But uncertainty over the future of the massive Patient Protection and Affordable Care Act has grown after the U.S. Supreme Court's oral arguments regarding the law in late March, with many observers concluding that the direction of the justices' questioning indicated deep doubts about the provision requiring individuals to buy health insurance and whether the rest of the law could stand without it (April 2, p. 6)
Dr. Georges Benjamin, executive director of the American Public Health Association, said responses from his members to the legal jousting at the Supreme Court echo “the usual queasiness you get in a tight basketball game.”
Organizations representing physicians and hospitals have warned their members not to leap to conclusions. For instance, the American Hospital Association pointed out that some observers assumed the law was in trouble when it faced aggressive questioning from a panel of judges on the U.S. Court of Appeals for the District of Columbia Circuit. But the panel upheld the entire law.
In talking to officials at member hospitals, “We made it clear that you can't with any reliability determine what the court is going to do based on the oral argument,” said Melinda Hatton, AHA senior vice president and general counsel.
The law has already and will increasingly affect nearly every type of healthcare provider, and providers have raised concerns that the court could strike down the coverage expansions and leave the law's cost-saving provisions. The AHA estimated the law would reduce hospital payments to some federal healthcare programs by $155 billion over its first 10 years of implementation. Moody's Investors Service, meanwhile, concluded in a report last week that a repeal of the law would disproportionately hurt the credit ratings of for-profit hospitals.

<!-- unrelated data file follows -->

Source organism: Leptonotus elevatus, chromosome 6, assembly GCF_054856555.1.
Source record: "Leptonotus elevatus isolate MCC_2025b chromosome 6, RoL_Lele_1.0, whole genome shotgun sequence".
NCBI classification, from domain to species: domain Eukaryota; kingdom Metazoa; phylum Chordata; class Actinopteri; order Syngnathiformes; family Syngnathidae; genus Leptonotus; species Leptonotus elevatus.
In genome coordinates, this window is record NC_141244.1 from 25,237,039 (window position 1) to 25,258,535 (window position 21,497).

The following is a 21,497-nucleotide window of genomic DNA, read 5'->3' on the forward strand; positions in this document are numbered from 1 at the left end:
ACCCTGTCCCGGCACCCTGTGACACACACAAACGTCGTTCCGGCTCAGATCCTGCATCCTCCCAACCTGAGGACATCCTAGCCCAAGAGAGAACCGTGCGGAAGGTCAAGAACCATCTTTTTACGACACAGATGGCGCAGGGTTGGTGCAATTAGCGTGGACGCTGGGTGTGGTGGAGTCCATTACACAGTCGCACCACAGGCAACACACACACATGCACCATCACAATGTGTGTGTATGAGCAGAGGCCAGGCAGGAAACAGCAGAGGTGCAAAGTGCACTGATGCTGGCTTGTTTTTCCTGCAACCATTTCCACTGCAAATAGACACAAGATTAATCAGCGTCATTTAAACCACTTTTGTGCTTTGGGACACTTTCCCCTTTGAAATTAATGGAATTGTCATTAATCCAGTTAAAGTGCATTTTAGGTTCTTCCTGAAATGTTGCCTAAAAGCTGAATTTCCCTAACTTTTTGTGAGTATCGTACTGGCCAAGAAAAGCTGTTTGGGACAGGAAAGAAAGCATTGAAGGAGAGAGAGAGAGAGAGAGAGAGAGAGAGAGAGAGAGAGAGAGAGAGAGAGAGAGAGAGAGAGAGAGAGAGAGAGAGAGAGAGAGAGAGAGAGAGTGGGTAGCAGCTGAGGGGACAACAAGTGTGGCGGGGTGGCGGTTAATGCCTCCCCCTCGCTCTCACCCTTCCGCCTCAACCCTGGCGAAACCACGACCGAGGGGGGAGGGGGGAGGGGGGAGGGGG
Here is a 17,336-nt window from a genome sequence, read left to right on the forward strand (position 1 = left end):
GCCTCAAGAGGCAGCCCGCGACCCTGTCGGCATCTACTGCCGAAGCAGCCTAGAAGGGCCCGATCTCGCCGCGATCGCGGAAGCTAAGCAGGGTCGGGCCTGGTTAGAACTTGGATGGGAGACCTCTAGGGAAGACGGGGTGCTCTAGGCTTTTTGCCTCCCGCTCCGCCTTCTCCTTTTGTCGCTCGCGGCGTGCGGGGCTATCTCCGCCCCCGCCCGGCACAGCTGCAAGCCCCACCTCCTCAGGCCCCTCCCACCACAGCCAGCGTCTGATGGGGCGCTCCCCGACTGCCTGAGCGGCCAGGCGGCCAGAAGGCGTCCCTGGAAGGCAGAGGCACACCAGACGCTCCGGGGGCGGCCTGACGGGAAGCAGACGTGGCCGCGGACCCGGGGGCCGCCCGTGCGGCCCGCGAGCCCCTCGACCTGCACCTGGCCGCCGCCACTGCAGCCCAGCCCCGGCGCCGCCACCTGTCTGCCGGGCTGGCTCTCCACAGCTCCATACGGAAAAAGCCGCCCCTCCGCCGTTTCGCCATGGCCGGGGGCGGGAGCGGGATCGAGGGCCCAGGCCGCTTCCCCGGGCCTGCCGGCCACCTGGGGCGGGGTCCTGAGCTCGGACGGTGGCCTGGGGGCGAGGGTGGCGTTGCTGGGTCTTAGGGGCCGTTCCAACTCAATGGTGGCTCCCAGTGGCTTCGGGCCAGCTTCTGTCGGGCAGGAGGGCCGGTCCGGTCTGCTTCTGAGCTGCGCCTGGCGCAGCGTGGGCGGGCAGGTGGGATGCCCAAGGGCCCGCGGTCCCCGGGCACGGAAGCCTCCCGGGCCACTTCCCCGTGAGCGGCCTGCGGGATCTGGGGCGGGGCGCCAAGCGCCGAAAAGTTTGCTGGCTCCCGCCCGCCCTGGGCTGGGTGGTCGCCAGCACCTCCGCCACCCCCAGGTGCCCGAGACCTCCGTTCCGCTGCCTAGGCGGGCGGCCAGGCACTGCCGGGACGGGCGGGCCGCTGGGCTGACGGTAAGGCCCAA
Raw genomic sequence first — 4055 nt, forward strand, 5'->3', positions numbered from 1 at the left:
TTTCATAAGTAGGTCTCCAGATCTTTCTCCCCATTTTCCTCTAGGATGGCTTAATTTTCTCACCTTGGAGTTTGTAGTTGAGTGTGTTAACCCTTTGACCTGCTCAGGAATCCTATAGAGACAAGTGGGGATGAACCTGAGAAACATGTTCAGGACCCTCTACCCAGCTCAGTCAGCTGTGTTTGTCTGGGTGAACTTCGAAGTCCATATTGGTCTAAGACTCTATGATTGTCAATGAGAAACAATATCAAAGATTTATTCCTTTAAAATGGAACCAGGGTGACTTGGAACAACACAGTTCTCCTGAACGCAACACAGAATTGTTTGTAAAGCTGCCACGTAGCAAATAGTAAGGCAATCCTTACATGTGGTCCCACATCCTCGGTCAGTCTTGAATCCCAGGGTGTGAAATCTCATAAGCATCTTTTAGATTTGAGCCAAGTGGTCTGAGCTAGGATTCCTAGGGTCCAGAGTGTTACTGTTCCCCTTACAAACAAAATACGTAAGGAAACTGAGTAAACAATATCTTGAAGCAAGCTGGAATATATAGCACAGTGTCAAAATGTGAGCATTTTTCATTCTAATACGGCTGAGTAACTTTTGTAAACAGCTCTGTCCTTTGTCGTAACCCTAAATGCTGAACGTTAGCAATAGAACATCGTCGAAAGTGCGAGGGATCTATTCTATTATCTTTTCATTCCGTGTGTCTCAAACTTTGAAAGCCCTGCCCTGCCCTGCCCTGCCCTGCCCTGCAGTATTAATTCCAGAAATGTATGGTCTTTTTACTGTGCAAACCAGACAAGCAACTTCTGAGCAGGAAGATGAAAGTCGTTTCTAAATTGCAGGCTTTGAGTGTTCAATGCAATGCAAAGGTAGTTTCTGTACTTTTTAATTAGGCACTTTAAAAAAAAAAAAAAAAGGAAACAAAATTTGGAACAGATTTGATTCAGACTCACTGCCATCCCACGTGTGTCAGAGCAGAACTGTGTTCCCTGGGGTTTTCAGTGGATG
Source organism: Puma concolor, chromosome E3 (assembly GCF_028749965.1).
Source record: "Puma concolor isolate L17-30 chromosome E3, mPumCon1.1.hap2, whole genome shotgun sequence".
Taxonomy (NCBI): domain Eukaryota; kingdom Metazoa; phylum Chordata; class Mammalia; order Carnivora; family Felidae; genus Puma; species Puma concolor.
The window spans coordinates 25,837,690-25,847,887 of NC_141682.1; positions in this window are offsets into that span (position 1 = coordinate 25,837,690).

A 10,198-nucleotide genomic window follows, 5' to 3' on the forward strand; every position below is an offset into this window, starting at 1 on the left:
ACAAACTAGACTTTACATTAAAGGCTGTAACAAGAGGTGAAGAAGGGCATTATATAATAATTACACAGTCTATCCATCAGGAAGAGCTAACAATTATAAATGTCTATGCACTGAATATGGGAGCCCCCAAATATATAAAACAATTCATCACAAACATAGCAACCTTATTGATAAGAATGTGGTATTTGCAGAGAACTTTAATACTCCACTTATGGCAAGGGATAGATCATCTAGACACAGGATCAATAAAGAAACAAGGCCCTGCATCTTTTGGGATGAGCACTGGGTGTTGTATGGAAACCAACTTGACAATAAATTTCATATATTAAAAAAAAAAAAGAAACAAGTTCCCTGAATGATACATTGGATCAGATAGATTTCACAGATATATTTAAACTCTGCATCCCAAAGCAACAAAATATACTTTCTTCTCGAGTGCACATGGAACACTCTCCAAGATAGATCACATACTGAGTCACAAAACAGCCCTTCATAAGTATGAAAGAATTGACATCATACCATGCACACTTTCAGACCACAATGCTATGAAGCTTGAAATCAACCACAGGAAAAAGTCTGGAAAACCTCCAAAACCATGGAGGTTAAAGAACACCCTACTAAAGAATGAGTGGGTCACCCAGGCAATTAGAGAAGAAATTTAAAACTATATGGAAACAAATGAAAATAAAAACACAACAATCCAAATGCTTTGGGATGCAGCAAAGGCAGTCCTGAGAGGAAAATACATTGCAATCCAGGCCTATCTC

But the myriad legal possibilities have made it impossible to plan for an adverse ruling, many provider advocates said.
“The options out there range from addressing anything the court didn't find constitutional to saying, ‘We tried it this way and now let's go with single-payer,' ” Benjamin said. “If we're going to have a fight, let's have a real fight.”
The American Medical Group Association over the next three weeks will review various ways the Supreme Court could decide on the case and what large healthcare organizations must do to prepare for each, said Donald Fisher, the association's president and CEO.
Thomas Miller, a health economist at the conservative American Enterprise Institute, said he expects House Republicans will spend the next three months developing some form of alternative healthcare legislative package in case the court strikes down the entire law. “They need to have something post-Supreme Court decision and you probably can't do it the day before,” Miller said.
Any legislative or regulatory response is further complicated by the looming general election, which politicians in both major parties have described as a referendum on federal healthcare policy. (See related editorial, p. 21)
Obama, in an April 2 news conference, characterized a possible decision against the law as “unprecedented” and urged the court to defer to “a strong majority of a democratically elected Congress.”
A day later, U.S. Circuit Judge Jerry Smith—a member of a panel of the 5th U.S. Circuit Court of Appeals hearing a separate challenge to the healthcare law—ordered a written explanation of the president's remarks from Attorney General Eric Holder, who had appeared with Sebelius at the Chicago fraud summit and was asked about the matter there.
“There is a piece of legislation—a very important piece of legislation—before the court,” Holder said. Obama “talked about the way in which the courts have typically—Supreme Courts—have typically looked at legislation, so I don't think he broke any new ground in the comments he made.”
Legal observers disagree whether the court can be influenced by public lobbying, even by the president, but most healthcare advocates believe it's a “waste of time” for providers to attempt to influence the outcome from the outside, Hatton said.